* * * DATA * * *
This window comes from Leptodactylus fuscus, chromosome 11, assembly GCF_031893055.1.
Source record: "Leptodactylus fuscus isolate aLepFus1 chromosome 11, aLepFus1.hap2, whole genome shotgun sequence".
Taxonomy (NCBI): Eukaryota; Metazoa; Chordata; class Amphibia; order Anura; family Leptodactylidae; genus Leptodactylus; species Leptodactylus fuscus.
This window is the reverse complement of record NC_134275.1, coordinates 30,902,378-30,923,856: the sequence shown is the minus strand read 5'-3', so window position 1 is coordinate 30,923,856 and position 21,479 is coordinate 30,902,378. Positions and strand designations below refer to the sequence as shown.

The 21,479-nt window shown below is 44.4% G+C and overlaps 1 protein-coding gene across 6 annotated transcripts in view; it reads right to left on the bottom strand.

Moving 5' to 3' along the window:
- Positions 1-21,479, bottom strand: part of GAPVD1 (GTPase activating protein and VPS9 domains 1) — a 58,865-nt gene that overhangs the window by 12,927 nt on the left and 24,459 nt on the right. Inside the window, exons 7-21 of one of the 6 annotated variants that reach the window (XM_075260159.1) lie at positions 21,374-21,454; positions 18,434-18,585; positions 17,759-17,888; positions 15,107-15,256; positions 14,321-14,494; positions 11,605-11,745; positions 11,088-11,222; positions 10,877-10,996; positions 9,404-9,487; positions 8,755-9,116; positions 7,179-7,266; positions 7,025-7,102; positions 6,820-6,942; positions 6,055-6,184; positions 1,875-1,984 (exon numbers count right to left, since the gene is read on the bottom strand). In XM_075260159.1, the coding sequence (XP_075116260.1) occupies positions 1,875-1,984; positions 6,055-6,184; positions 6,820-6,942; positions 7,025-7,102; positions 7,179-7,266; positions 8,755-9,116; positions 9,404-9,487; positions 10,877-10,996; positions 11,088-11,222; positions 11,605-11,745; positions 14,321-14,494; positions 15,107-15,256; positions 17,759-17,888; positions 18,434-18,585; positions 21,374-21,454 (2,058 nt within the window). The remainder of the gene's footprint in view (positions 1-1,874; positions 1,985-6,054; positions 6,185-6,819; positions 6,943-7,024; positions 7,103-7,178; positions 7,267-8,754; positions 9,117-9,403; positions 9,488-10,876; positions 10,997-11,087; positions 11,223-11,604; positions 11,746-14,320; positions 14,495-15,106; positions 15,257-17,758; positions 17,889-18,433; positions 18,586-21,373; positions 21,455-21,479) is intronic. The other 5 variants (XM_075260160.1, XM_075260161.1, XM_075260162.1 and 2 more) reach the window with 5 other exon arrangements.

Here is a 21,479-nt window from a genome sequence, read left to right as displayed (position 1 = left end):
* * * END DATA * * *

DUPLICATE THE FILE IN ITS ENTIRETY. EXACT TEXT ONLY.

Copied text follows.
This window comes from Leptodactylus fuscus, chromosome 11, assembly GCF_031893055.1.
Source record: "Leptodactylus fuscus isolate aLepFus1 chromosome 11, aLepFus1.hap2, whole genome shotgun sequence".
Taxonomy (NCBI): Eukaryota; Metazoa; Chordata; class Amphibia; order Anura; family Leptodactylidae; genus Leptodactylus; species Leptodactylus fuscus.
This window is the reverse complement of record NC_134275.1, coordinates 30,902,378-30,923,856: the sequence shown is the minus strand read 5'-3', so window position 1 is coordinate 30,923,856 and position 21,479 is coordinate 30,902,378. Positions and strand designations below refer to the sequence as shown.

The 21,479-nt window shown below is 44.4% G+C and overlaps 1 protein-coding gene across 6 annotated transcripts in view; it reads right to left on the bottom strand.

Moving 5' to 3' along the window:
- Positions 1-21,479, bottom strand: part of GAPVD1 (GTPase activating protein and VPS9 domains 1) — a 58,865-nt gene that overhangs the window by 12,927 nt on the left and 24,459 nt on the right. Inside the window, exons 7-21 of one of the 6 annotated variants that reach the window (XM_075260159.1) lie at positions 21,374-21,454; positions 18,434-18,585; positions 17,759-17,888; positions 15,107-15,256; positions 14,321-14,494; positions 11,605-11,745; positions 11,088-11,222; positions 10,877-10,996; positions 9,404-9,487; positions 8,755-9,116; positions 7,179-7,266; positions 7,025-7,102; positions 6,820-6,942; positions 6,055-6,184; positions 1,875-1,984 (exon numbers count right to left, since the gene is read on the bottom strand). In XM_075260159.1, the coding sequence (XP_075116260.1) occupies positions 1,875-1,984; positions 6,055-6,184; positions 6,820-6,942; positions 7,025-7,102; positions 7,179-7,266; positions 8,755-9,116; positions 9,404-9,487; positions 10,877-10,996; positions 11,088-11,222; positions 11,605-11,745; positions 14,321-14,494; positions 15,107-15,256; positions 17,759-17,888; positions 18,434-18,585; positions 21,374-21,454 (2,058 nt within the window). The remainder of the gene's footprint in view (positions 1-1,874; positions 1,985-6,054; positions 6,185-6,819; positions 6,943-7,024; positions 7,103-7,178; positions 7,267-8,754; positions 9,117-9,403; positions 9,488-10,876; positions 10,997-11,087; positions 11,223-11,604; positions 11,746-14,320; positions 14,495-15,106; positions 15,257-17,758; positions 17,889-18,433; positions 18,586-21,373; positions 21,455-21,479) is intronic. The other 5 variants (XM_075260160.1, XM_075260161.1, XM_075260162.1 and 2 more) reach the window with 5 other exon arrangements.

Here is a 21,479-nt window from a genome sequence, read left to right as displayed (position 1 = left end):